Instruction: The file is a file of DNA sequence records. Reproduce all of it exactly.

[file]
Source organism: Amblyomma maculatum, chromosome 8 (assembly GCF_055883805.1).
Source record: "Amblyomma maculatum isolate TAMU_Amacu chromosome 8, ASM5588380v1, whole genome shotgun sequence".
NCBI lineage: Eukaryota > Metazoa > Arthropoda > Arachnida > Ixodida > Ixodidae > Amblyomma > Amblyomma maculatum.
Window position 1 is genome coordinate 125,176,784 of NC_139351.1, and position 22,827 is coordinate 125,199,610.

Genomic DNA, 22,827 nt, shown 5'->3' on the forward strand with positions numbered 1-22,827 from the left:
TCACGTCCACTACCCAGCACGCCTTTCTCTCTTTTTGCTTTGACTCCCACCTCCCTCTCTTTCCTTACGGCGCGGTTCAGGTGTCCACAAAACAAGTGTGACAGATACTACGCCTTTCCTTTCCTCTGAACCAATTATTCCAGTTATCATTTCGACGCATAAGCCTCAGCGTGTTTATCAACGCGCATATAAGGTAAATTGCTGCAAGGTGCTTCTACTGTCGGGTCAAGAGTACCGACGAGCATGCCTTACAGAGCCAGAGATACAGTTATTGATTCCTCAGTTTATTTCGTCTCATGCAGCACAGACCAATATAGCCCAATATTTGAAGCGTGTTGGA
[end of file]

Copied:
Source organism: Amblyomma maculatum, chromosome 8 (assembly GCF_055883805.1).
Source record: "Amblyomma maculatum isolate TAMU_Amacu chromosome 8, ASM5588380v1, whole genome shotgun sequence".
NCBI lineage: Eukaryota > Metazoa > Arthropoda > Arachnida > Ixodida > Ixodidae > Amblyomma > Amblyomma maculatum.
Window position 1 is genome coordinate 125,176,784 of NC_139351.1, and position 22,827 is coordinate 125,199,610.

Genomic DNA, 22,827 nt, shown 5'->3' on the forward strand with positions numbered 1-22,827 from the left:
TCACGTCCACTACCCAGCACGCCTTTCTCTCTTTTTGCTTTGACTCCCACCTCCCTCTCTTTCCTTACGGCGCGGTTCAGGTGTCCACAAAACAAGTGTGACAGATACTACGCCTTTCCTTTCCTCTGAACCAATTATTCCAGTTATCATTTCGACGCATAAGCCTCAGCGTGTTTATCAACGCGCATATAAGGTAAATTGCTGCAAGGTGCTTCTACTGTCGGGTCAAGAGTACCGACGAGCATGCCTTACAGAGCCAGAGATACAGTTATTGATTCCTCAGTTTATTTCGTCTCATGCAGCACAGACCAATATAGCCCAATATTTGAAGCGTGTTGGA